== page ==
It seems odd to be fasting in accordance to a Godly penance when I am not actually convicted there is even a God that exists. I don’t know for certain the real reasons why I’m fasting. Maybe the Lord knows better than I do. But somehow, I intuitively sense that this may be a right course. Vaguely, I sense that I might be using God’s ‘method’ to reach him (if he even exists).
Although, I fear also that this might be misguided. I cannot forget the story of heliocentrism and geocentrism. How each side insists that the other side cannot see the truth of their side because of a mistaken framework. i.e. using a heliocentric framework to view the world makes geocentrism invalid and vice versa. To complicate matters, each theory is actually perfectly viable within its own framework. That seems to me to defeat the point. I’m looking for a kind of meta framework that is the truth despite anything. Shouldn’t the truth be this way? Any other ‘truth’ contrived in its nature surely cannot be the Truth.
I’m afraid that in using God’s ‘method’ to reach him, I’ve tried to modify my framework to make its contents plausible. Daniel did make a good point that within a process that attempts to solve by a first assumption that God exists, it just means that the conclusion must be true in the end for God to exist. If not, then that first assumption is moot. It seemed to make sense on Sunday when I heard it. Now that I’m writing about it…it’s a little problematic. They have a name for arguments like that. Might be circular argument but I’m not sure. Believing this still brings us back to the original problem of heliocentrism vs geocentrism. Daniel did describe a possible scenario but did not address the original one.
The point is heliocentrism and geocentrism are both advanced enough to withstand the test of the first assumption thing. If you assume the implications of heliocentrism all true, it really does prove itself to be true. If you assume the implications of geocentrism all true, it really backs you up as well. My fear is, originally and untouched by the counter-scenario, that if you assume that God is real and consequently that his promises will come true, it might very well prove to be so. By way of Daniel’s counter, then we will have proved that God exists. (The reasoning behind is that if I assume God to be true, and in truth he doesn’t, all those implications of God’s existence will not come true and we can conclude that God does not exist.) What if it’s all more sophisticated than this (which I think it is). The ‘promises’ (implications of God’s existence) can all come true, leading us to believe our first assumption to be true. Yet in truth, it is not. In this sense, just like geocentrism. Or rather, to be precise, we can’t be sure which is ‘geocentrism’ and which is ‘heliocentrism’ in this analogy because nothing is conclusive.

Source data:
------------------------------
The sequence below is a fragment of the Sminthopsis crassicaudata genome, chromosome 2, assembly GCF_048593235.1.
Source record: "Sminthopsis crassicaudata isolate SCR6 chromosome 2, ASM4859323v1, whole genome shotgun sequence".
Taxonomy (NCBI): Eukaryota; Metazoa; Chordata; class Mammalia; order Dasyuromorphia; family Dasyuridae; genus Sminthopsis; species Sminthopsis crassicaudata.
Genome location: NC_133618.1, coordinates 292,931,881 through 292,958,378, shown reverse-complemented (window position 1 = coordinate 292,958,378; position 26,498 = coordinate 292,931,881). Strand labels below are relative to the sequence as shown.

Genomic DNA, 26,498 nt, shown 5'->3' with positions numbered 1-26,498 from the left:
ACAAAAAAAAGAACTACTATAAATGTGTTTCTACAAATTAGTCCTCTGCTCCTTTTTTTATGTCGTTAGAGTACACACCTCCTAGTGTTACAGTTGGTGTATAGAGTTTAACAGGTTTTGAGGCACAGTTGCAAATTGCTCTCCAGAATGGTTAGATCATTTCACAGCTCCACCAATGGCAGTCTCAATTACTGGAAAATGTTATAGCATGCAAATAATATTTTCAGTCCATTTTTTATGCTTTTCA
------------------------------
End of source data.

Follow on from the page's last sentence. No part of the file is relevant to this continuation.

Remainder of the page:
Yet to the defence of the other side, I could see the most obvious proofs and still explain away God’s existence. So how can I be sure? I’m back to square one again. Is there any way out?
On a possibly related note, Buckminister Fuller said, “When I am working on a problem I never think about beauty. I only think about how to solve the problem. But when I have finished, if the solution is not beautiful, I know it wrong.”
Reaching a solution doesn’t necessarily mean that solution is a right one. Just as the ability to make geocentrism viable and consistent within itself doesn’t make geocentrism a RIGHT model. It has after all been proved wrong with advanced knowledge.
I sense the right answer must be beautiful. Yet, beauty is subjective.